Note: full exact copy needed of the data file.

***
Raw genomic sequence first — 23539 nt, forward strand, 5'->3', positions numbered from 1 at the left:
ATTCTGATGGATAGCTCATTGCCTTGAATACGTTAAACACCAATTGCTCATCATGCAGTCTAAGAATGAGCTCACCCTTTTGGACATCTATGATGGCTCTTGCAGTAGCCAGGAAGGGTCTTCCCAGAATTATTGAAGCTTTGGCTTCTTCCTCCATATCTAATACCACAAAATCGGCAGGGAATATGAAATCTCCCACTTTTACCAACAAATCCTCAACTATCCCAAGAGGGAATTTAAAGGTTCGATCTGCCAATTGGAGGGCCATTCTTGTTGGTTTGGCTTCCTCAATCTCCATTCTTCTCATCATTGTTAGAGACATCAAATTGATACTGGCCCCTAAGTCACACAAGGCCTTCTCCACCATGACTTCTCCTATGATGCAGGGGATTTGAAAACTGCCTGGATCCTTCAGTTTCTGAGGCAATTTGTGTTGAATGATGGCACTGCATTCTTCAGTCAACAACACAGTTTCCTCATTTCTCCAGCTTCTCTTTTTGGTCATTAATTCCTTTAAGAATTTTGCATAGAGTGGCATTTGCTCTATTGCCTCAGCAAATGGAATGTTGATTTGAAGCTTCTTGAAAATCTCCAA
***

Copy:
Raw genomic sequence first — 23539 nt, forward strand, 5'->3', positions numbered from 1 at the left:
ATTCTGATGGATAGCTCATTGCCTTGAATACGTTAAACACCAATTGCTCATCATGCAGTCTAAGAATGAGCTCACCCTTTTGGACATCTATGATGGCTCTTGCAGTAGCCAGGAAGGGTCTTCCCAGAATTATTGAAGCTTTGGCTTCTTCCTCCATATCTAATACCACAAAATCGGCAGGGAATATGAAATCTCCCACTTTTACCAACAAATCCTCAACTATCCCAAGAGGGAATTTAAAGGTTCGATCTGCCAATTGGAGGGCCATTCTTGTTGGTTTGGCTTCCTCAATCTCCATTCTTCTCATCATTGTTAGAGACATCAAATTGATACTGGCCCCTAAGTCACACAAGGCCTTCTCCACCATGACTTCTCCTATGATGCAGGGGATTTGAAAACTGCCTGGATCCTTCAGTTTCTGAGGCAATTTGTGTTGAATGATGGCACTGCATTCTTCAGTCAACAACACAGTTTCCTCATTTCTCCAGCTTCTCTTTTTGGTCATTAATTCCTTTAAGAATTTTGCATAGAGTGGCATTTGCTCTATTGCCTCAGCAAATGGAATGTTGATTTGAAGCTTCTTGAAAATCTCCAA